To be aged in bourbon barrels is the ‘hot’ thing in libation. From tequila to Worcestershire sauce, the finishing qualities of used bourbon barrels permeates a plethora of consumables.
But why and how did this ‘fad’ take off?
First, aging in used barrels is not new. Indeed, the practice of re-using casks goes back a millennia.
Contemporary usage owes to these basic influences:
The British Navy
The Frugal Scotts
The British Navy
From the sixteenth to the nineteenth century, the United Kingdom ruled the seas with the largest navy ever assembled. It took 3,400 oak trees to build one 74 gun ship-of-the- line consuming massive quantities of oak forests thus leaving little, if any, wood for coopers.
On the other side of the channel, the French built many ships, but implemented a conservation program of their oak forests - France is geographically three times as large as the UK. This meant France had local resources to make barrels needed to ferment wines.
Meanwhile, the cheeseparing Scotts, were busy making whiskey aged in port and sherry casks but early in the nineteenth century, port and sherry exports increased, sending casks abroad, never to be seen again: The source of cheap barrels was strained.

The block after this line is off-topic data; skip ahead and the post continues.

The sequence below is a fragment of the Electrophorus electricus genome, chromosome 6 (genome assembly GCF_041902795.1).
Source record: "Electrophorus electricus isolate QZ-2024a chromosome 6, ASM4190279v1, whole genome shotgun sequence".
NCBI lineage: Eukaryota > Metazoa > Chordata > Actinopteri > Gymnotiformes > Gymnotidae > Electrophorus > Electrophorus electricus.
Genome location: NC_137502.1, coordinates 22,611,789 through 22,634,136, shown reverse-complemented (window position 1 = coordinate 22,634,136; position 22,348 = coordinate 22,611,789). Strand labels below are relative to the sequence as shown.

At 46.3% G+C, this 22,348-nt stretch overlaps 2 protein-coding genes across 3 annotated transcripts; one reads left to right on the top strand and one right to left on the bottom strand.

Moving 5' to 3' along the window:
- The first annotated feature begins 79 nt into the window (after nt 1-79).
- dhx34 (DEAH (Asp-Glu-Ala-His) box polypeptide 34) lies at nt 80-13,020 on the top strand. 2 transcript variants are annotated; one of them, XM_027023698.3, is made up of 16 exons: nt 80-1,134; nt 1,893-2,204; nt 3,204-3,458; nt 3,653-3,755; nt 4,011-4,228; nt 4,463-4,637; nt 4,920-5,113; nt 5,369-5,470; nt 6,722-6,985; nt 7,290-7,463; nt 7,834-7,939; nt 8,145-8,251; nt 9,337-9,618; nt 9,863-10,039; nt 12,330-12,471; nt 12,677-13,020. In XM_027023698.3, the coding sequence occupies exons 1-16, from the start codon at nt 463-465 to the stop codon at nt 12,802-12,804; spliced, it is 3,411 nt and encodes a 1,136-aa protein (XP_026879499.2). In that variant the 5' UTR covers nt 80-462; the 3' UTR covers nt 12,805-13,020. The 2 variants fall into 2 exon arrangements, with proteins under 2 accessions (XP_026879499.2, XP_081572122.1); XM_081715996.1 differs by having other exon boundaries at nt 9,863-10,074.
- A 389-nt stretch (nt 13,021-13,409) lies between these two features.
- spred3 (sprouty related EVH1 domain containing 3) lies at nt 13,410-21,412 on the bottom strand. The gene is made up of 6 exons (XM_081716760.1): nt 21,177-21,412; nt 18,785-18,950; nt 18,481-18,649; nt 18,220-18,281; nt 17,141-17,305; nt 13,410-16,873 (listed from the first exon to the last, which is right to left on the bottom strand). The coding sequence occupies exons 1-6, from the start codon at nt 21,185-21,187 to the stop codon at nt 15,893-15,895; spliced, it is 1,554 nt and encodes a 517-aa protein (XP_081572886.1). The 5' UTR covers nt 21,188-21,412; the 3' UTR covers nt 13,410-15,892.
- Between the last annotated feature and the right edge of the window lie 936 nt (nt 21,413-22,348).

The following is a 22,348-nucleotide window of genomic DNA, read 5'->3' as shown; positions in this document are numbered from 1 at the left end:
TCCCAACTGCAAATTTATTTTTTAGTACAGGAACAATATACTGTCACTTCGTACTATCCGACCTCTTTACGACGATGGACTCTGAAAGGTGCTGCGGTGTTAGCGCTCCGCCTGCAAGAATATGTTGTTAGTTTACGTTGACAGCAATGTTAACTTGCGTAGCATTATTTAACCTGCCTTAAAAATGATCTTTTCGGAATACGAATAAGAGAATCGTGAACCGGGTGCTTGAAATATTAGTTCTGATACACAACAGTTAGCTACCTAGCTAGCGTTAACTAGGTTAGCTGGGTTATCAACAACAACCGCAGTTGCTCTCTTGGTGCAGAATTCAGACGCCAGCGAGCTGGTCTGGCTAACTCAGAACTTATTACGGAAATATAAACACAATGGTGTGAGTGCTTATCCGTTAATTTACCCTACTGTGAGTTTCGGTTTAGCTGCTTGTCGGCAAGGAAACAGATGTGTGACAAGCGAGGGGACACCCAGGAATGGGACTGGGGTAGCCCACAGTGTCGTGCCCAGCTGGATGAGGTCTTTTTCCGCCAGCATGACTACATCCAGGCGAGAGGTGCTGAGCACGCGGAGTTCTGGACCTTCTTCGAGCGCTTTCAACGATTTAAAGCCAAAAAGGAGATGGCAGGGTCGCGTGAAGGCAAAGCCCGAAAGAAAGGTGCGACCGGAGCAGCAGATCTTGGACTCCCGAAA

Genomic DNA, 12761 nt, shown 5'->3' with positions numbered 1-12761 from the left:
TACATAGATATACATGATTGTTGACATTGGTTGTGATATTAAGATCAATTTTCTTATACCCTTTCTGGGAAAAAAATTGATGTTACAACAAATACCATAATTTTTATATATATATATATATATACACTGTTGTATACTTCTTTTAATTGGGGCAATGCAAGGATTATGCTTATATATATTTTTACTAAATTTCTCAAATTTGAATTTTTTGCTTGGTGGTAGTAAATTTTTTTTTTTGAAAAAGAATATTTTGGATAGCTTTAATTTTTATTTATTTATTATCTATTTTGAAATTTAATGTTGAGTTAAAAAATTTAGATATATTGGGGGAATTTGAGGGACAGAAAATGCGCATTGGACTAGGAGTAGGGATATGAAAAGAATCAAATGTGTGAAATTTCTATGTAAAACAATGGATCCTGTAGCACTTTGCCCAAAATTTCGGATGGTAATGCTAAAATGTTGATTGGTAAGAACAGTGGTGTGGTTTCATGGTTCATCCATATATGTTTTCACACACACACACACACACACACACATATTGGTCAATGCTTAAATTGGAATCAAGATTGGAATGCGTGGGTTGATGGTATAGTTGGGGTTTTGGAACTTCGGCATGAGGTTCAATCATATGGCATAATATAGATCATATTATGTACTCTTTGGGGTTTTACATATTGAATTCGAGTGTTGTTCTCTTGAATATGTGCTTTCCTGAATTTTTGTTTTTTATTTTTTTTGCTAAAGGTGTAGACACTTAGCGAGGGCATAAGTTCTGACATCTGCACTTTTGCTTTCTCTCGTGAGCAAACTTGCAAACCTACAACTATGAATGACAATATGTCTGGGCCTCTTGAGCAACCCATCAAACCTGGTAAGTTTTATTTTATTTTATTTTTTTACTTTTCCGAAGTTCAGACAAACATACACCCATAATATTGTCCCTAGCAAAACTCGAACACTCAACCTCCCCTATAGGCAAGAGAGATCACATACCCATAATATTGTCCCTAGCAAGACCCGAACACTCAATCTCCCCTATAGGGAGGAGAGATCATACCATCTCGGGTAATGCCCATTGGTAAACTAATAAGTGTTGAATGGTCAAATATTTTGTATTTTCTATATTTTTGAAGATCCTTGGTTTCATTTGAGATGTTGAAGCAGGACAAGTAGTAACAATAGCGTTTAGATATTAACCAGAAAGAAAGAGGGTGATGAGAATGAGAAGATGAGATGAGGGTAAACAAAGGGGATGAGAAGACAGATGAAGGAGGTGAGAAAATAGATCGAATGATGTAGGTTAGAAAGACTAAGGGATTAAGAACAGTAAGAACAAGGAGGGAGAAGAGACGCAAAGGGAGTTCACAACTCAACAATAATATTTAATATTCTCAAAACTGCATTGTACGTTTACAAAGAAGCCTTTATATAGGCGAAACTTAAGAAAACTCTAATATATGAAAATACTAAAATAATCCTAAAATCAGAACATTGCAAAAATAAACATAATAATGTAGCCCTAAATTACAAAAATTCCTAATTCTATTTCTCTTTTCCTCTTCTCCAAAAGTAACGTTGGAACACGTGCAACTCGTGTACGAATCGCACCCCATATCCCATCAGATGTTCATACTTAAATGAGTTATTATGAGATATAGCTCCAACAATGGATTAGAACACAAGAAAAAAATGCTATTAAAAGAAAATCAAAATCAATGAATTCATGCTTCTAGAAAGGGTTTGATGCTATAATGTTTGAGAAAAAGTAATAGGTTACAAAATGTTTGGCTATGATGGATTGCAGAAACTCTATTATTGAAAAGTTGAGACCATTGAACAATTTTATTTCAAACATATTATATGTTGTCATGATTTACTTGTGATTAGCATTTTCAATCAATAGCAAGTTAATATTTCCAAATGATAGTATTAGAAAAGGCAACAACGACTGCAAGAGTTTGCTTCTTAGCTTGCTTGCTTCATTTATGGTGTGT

So manufacturing new barrels was difficult because of reduced resources and it was cheaper to recycle used casks.
The usage of aged casks enhanced the taste of wines and spirits by adding a sweetness or covering imperfections. Over time, the universal palate grew to expect a sweet and more complex nuance brought on by previously used barrels.
Enter the Americans
Whiskey made in Kentucky was packaged in large oak casks to be shipped down the Mississippi River (see our piece on Jefferson Ocean) or to the East Coast. Whiskey aged on the trip and were bottled at port, leaving a plethora of vacant, oak barrels.
It Was Simply Cost
The Scots needed cheap barrels, the Americans had plenty of white oak forests, shipping empty casks back to the distillery was cost prohibitive, selling used barrels is an additional revenue stream and people look forward to the enhanced taste of oak aged drams.
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